BOSTON — “What if Lidstrom scores?” asks Ray Shero, the general manager of the Pittsburgh Penguins, in a quiet moment last week. He remembers asking Billy Guerin that question, maybe a year ago or something — what if Lidstrom scored? What then? “He said, ‘Don’t tell me that. I don’t want to think about it,’” says Shero. “Who knows?”
Instead, the Penguins won a Stanley Cup. Sidney Crosby won a Stanley Cup. Evgeni Malkin won a Stanley Cup. Guys like those, generational guys, are supposed to fulfil that prophecy. And because Nicklas Lidstrom didn’t score in the final seconds of Game 7 in 2009, because Marc-Andre Fleury threw his body at the puck like he was shielding a President from an assassin, they did.
On Wednesday night, Ray Shero’s team was down 2-0 to the Boston Bruins, with a chance to swing the series one way or the other. A loss would mean a tiny chance to come back, another round of questions, a disaster on the doorstep. A win would mean a chance. The day after Game 2, that bafflingly awful 6-1 loss, Ray Shero was asked how he was doing. “Fantastic,” he said. He smiled. He’s used to pressure. Sometimes you just have to smile.
Shero knows what disaster looks like, and how easily it happens. He has been charged with the Penguins for seven years now, and they have reached two finals and won one Cup, and the pressure is there, every year. When you have a Crosby, much less a Crosby and a Malkin and a pile of other talent, the bar is the Cup. No lower. Every general manager operates under pressure and expectations; they’re just higher in Pittsburgh. Mario Lemieux and Jaromir Jagr only won it twice, though. Things happen. It’s hard.
“We’ve been a good team now for six, seven years now it seems, but you go through it: ’06-07, we made the playoffs and played this Ottawa team that goes to the finals, we lost in five games, but we’re just happy that we (made the playoffs),” says Shero. “Then after that we go to the finals the next year, then after that we win the Cup. OK, that comes with a certain expectation, and yeah, there is a certain pressure.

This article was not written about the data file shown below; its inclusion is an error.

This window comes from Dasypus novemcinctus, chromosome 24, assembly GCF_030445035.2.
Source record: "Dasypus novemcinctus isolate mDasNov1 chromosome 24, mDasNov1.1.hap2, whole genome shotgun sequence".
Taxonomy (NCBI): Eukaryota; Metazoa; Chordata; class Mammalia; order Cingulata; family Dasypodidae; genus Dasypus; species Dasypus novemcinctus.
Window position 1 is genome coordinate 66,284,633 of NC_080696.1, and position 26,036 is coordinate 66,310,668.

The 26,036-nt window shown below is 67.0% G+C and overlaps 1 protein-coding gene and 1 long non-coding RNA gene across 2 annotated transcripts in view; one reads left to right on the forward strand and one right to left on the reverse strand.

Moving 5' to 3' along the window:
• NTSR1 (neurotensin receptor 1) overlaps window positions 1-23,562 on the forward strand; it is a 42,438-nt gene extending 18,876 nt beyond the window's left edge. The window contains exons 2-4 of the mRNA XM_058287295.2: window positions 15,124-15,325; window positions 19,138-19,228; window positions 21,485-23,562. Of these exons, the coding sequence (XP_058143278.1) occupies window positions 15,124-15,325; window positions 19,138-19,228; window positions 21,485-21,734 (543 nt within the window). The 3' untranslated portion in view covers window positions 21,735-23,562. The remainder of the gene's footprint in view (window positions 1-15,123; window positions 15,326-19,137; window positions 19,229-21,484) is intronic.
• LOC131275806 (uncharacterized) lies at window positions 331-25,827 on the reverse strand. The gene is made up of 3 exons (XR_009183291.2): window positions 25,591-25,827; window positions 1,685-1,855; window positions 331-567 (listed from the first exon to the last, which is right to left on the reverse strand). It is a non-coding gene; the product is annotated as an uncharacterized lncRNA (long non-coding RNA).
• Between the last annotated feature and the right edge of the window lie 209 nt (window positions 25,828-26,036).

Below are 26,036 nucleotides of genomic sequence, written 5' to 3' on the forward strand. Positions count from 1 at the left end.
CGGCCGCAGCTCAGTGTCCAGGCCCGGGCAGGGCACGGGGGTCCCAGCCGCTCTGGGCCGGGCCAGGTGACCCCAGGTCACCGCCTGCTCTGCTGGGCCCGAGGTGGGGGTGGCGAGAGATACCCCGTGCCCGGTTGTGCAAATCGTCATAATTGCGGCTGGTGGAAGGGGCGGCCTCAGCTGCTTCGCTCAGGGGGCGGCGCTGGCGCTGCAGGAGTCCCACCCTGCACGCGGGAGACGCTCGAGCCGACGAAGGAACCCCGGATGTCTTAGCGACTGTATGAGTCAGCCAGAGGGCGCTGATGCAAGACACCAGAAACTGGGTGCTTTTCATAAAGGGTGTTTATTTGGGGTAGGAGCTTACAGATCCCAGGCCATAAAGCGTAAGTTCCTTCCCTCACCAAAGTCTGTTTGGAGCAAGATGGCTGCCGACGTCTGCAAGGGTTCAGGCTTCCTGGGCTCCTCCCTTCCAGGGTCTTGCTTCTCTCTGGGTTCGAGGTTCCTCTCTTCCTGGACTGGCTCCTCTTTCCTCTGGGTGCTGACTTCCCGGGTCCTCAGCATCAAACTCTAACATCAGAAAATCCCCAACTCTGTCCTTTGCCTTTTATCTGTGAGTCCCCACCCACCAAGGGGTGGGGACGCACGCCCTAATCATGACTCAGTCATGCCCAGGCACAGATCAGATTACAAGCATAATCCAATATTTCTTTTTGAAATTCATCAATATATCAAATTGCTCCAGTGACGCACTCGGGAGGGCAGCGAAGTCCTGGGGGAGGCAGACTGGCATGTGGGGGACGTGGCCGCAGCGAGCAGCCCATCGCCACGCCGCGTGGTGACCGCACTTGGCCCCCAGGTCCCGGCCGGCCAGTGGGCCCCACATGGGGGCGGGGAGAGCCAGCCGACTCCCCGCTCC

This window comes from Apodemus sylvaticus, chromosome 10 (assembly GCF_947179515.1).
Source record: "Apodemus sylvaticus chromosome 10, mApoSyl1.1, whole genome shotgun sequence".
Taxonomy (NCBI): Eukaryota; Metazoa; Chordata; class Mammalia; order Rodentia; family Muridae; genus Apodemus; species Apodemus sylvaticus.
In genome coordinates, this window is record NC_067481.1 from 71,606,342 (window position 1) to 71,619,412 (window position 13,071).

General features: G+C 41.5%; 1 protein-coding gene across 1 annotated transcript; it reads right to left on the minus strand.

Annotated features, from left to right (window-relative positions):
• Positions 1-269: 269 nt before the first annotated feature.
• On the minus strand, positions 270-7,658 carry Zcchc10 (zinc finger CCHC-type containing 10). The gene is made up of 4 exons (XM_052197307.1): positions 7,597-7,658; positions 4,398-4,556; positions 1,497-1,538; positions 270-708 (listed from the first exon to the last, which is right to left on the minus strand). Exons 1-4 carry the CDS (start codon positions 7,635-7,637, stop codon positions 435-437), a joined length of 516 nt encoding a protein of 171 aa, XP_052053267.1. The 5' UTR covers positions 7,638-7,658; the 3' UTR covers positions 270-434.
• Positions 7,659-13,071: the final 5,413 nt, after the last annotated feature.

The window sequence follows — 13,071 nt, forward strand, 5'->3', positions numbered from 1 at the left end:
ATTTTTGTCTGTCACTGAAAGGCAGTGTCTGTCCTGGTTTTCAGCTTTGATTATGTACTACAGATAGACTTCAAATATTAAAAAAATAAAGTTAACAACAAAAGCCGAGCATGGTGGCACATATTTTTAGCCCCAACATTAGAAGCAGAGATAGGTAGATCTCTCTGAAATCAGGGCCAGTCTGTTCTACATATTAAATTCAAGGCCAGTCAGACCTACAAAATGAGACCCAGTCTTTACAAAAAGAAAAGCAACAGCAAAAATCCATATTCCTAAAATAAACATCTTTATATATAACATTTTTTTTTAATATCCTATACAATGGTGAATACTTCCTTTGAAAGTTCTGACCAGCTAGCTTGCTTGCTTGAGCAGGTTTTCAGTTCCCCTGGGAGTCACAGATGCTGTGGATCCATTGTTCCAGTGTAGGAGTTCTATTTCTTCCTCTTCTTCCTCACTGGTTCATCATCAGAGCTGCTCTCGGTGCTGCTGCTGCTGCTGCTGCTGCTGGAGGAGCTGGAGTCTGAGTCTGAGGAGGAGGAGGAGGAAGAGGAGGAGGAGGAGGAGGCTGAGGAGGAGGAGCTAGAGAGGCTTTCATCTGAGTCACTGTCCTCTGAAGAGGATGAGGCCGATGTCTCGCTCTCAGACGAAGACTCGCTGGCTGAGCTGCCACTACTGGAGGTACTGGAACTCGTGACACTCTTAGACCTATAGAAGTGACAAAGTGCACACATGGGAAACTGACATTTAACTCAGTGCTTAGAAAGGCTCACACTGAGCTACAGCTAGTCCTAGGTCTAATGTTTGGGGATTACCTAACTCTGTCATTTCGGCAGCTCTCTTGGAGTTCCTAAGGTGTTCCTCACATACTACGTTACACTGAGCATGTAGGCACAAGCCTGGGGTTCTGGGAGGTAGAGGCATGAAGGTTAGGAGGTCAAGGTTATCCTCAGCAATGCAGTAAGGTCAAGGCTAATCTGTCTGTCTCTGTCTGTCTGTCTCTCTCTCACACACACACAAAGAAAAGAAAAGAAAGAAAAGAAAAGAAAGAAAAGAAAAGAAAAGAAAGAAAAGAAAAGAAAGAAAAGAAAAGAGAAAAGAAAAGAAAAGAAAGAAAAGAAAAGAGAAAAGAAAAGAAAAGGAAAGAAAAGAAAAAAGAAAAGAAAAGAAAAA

“It’s nice to have young players and do this, but it’s about eventually winning, and this group did it in a relatively quick period, and people thought it might be easy.
“But it’s not. Whether it’s through injury or other teams’ goaltending or poor play on our own part, or … s— comes in. And with the salary cap, it’s pretty even. I don’t think you can take it for granted, and this is really hard. Which is good. This is a good position to be in, because you’ve got a chance. I mean, it’s not bad. You try to take advantage of it, but we’re respectful of the teams in the league. Like the Islanders — a lot of people said, ‘yeah, it’s the Islanders.’ There’s not a chance our team overlooked that team. They were going to beat someone in the first round or give someone what they gave us, for sure. And they proved that.
“They’re moving to the Barclay’s Center in a couple years, and I said Christ, maybe they should move to the Western Conference.”
There is always something. There is Crosby’s concussions, or Fleury’s sudden fragility, young wolves at the door, or just hockey, where a great player can’t control a game the way a LeBron James can in basketball. Goalies get hot, pucks tumble, you try to control it as best you can. Shero has a chance every year, and that’s where the expectations are heavy.
“It’s a deflection off a save, it’s a bounce,” he says. “We’ve experienced it in a positive way and a negative way, too. It changes quickly, you know? And everybody experiences it, and you go through it in every playoff series when you win, and you bring it back, and you say holy Christ, we moved on. And every team that wins a Cup is lucky. You’ve got to be good, and you’ve got to be lucky.
“The year we played Montreal in Game 7 the year after we won the Cup, and we were thinking we were going to win Game 7. And 30 seconds in they call Crosby for boarding, and 30 seconds after that there’s another penalty, and next thing you know there’s a 5-on-3 in the first minute of the game. And they scored one or two goals, and I’m like, what the f—? That isn’t part of the plan.”
Wednesday night, Pittsburgh had another shot at the plan coming together. Ray Shero, as much as anybody, was eager to find out how it went.
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